On May 14, 1607, Captain John Smith and 107 other settlers disembarked in Jamestowne, Va., and established James Fort, the first permanent English colony in the New World. Since 1994 the Jamestown Rediscovery archaeological project has been digging up a wealth of artifacts, from armor and skeletons to the original triangular fort line, that give glimpses into what life was like for the settlers during those first torturous years of starvation and Native American attacks.
This quiet little cornerstone of U.S. history is going to get a whole lot noisier come late spring, when America's 18-month-long celebration of the colony's 400th anniversary peaks with a huge, three-day televised musical and cultural event. The mother country is also getting in on the act: both Smith and Native American princess Pocahontas are buried in England, and the British Museum is exhibiting a collection of English artist John White's watercolors the earliest surviving visual record from this period in American history. Four hundred years just flies by when you're having fun.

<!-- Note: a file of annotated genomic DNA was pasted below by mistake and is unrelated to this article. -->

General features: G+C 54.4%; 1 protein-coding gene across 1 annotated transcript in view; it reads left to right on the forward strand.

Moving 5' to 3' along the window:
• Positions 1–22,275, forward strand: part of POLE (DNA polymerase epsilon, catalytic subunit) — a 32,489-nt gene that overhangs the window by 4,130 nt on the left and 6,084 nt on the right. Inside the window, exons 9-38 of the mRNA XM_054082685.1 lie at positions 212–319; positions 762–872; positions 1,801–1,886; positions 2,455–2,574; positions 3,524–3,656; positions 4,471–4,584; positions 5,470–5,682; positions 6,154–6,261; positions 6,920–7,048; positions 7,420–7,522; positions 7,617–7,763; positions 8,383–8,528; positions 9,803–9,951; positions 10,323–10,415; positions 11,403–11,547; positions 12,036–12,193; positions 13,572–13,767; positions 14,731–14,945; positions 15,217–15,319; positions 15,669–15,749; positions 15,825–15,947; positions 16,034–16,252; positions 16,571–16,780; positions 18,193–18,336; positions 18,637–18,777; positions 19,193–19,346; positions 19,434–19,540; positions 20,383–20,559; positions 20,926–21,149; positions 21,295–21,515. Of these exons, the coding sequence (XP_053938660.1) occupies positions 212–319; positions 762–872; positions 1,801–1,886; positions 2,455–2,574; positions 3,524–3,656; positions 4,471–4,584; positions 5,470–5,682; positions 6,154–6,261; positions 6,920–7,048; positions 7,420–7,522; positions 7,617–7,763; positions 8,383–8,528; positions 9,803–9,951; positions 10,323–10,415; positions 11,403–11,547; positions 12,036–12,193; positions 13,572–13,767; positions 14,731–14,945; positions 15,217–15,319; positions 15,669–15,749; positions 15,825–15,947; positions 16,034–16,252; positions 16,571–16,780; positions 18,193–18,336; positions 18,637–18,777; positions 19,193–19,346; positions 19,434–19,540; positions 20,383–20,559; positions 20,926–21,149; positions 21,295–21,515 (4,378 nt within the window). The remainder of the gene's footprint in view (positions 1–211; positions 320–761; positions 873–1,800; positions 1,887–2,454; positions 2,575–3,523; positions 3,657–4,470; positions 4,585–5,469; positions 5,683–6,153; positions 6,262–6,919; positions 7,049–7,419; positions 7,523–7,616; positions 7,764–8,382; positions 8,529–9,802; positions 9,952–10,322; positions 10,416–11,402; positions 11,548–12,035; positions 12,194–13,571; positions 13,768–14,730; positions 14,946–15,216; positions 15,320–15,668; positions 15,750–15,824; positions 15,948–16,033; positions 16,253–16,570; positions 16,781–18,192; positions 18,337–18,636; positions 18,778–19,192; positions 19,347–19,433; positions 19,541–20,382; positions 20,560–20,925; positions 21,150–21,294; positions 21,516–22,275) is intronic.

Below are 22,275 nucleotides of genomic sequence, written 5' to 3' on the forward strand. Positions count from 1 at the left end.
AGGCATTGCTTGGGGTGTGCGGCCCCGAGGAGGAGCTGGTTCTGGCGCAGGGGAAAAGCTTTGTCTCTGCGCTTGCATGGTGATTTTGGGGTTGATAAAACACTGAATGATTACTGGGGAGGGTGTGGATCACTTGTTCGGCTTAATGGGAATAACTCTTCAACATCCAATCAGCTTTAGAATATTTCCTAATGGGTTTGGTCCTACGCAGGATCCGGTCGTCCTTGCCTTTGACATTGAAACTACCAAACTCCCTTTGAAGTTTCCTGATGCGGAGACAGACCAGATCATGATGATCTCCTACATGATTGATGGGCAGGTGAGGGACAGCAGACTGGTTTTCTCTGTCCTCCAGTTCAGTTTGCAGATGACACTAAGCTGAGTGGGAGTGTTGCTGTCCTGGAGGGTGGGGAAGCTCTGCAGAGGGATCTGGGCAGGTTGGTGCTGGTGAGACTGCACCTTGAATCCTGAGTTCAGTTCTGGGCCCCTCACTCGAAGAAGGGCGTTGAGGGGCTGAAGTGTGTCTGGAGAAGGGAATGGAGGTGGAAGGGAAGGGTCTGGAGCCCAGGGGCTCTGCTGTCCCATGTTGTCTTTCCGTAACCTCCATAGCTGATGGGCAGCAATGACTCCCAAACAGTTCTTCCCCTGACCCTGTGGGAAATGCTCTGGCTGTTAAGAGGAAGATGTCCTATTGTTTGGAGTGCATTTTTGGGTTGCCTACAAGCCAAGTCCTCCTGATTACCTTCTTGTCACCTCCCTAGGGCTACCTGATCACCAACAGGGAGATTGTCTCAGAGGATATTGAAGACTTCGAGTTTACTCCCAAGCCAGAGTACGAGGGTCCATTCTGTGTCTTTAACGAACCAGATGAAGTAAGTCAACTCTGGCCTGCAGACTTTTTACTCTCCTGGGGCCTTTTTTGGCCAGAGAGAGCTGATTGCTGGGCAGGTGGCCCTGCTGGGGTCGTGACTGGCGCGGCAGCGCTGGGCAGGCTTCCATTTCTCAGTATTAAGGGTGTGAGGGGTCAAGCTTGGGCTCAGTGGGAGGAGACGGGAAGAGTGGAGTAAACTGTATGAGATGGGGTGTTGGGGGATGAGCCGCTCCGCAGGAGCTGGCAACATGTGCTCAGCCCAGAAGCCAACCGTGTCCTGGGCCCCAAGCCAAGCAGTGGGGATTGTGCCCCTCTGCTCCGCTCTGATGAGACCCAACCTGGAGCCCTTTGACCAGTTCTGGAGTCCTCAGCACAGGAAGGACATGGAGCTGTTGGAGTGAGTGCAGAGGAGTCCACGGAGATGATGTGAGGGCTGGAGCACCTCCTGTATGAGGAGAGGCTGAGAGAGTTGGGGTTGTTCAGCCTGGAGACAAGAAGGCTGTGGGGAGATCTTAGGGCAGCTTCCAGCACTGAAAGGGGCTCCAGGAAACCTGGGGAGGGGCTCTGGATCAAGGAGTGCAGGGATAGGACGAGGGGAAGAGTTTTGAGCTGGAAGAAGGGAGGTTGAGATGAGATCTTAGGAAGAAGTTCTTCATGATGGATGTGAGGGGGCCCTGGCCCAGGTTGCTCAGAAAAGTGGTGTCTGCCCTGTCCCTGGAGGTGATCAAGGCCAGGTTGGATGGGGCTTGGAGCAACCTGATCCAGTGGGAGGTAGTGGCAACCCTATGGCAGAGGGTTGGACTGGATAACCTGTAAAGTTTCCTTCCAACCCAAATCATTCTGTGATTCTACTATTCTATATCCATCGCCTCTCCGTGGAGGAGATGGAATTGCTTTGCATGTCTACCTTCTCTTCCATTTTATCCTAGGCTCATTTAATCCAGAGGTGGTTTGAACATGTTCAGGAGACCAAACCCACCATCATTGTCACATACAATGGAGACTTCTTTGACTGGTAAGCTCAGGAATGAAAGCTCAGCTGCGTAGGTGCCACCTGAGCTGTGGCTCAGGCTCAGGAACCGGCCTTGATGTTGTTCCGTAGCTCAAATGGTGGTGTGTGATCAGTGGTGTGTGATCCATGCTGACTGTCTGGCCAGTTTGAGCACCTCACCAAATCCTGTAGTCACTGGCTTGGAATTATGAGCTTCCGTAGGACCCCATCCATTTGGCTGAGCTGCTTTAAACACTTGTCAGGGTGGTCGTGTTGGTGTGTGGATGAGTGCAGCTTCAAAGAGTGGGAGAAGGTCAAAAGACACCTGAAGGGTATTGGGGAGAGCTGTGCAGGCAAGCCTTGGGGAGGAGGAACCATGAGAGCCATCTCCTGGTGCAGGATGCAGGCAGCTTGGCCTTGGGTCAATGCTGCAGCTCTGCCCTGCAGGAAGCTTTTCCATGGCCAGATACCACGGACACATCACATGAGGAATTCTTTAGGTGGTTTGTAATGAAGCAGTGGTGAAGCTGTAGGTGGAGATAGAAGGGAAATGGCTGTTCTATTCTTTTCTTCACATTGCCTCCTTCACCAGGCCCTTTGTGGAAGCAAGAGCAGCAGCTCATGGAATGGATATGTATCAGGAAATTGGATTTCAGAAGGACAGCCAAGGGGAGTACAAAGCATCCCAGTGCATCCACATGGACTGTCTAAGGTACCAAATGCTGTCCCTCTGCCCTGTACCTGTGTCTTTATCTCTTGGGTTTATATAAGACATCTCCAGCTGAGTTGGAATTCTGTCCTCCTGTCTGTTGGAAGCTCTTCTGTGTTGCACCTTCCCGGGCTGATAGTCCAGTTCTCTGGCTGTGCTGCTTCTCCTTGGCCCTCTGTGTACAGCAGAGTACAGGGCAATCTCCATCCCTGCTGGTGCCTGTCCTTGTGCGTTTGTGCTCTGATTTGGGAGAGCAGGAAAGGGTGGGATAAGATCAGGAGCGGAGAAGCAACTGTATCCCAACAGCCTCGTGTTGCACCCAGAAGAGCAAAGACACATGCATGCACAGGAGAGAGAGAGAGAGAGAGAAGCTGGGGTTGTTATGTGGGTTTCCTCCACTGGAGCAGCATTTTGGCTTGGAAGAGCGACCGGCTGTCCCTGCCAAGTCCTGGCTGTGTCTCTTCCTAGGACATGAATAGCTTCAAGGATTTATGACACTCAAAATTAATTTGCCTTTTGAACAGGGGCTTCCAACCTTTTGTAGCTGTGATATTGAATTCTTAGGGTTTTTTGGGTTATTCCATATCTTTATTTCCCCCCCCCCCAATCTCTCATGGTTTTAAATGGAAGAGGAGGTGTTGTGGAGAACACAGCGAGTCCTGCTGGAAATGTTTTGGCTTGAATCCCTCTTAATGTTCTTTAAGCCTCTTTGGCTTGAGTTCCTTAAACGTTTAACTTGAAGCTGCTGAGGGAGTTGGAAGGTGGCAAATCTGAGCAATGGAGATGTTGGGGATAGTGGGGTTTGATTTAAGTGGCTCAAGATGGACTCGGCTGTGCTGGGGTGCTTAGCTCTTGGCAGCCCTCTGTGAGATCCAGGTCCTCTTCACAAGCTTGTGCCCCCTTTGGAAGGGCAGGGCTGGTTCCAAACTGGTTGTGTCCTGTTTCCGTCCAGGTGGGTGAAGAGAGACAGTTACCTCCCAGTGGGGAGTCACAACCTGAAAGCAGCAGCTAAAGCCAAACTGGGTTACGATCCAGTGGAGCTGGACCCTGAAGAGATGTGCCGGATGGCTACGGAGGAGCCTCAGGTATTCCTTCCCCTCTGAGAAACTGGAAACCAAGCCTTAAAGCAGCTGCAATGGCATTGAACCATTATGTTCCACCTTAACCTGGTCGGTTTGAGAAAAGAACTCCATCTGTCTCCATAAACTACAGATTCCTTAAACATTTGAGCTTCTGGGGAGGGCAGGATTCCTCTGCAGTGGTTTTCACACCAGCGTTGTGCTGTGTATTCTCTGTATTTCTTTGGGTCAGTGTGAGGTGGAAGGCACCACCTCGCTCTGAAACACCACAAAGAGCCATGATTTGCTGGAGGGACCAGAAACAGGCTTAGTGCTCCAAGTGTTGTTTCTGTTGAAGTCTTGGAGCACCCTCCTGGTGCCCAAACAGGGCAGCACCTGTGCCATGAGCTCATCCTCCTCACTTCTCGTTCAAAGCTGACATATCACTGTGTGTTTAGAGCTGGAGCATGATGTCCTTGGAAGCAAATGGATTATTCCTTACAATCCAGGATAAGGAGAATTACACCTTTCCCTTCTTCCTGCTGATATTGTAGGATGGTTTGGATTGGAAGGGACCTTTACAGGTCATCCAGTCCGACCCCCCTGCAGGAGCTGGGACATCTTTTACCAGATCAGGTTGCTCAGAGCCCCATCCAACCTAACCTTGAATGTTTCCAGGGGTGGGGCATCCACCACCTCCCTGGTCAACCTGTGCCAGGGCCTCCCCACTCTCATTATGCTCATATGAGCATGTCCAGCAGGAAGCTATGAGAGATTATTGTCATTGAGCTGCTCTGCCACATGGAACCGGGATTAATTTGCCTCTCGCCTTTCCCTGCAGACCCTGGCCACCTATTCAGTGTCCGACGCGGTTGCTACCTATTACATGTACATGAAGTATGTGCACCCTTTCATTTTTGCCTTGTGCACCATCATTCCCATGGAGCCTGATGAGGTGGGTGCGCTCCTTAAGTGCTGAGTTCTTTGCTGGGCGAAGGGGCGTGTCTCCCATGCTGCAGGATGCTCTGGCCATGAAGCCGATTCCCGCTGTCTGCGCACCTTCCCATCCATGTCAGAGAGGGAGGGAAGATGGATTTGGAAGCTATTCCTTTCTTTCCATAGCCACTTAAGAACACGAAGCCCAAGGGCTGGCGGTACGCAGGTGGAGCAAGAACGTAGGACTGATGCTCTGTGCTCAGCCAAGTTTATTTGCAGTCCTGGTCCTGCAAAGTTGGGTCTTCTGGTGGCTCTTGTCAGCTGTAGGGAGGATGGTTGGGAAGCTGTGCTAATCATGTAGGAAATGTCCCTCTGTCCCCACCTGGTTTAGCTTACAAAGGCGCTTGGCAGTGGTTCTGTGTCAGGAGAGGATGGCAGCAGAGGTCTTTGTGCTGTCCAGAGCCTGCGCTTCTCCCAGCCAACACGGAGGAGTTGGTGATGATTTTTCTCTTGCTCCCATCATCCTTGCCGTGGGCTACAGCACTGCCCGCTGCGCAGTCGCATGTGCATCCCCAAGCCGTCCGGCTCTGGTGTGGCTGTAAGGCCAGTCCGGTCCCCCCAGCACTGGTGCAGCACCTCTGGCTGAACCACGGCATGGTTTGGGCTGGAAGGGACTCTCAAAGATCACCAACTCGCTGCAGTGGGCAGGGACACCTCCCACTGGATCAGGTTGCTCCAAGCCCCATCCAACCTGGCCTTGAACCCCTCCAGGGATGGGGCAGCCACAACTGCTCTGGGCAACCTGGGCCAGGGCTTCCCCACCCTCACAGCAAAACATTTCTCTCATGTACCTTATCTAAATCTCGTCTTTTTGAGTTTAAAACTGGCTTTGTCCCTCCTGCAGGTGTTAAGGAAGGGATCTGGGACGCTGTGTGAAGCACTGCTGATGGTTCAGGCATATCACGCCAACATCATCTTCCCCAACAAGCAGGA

March 25 Britain marks the 200th anniversary of its abolition of the slave trade in the former British Empire.
July 27 The Centers for Disease Control and Prevention formally adopted a name for AIDS 25 years ago. The disease was discovered in 1981.
Sept. 25 Fiftieth anniversary of desegregation at Arkansas' Little Rock Central High School, after U.S. troops escorted nine African-American students to class.
Oct. 4 The space race began 50 years ago with the launch of the Soviet satellite Sputnik.
Dec. 2 In 1982 Barney Clark became the first recipient of an artificial heart.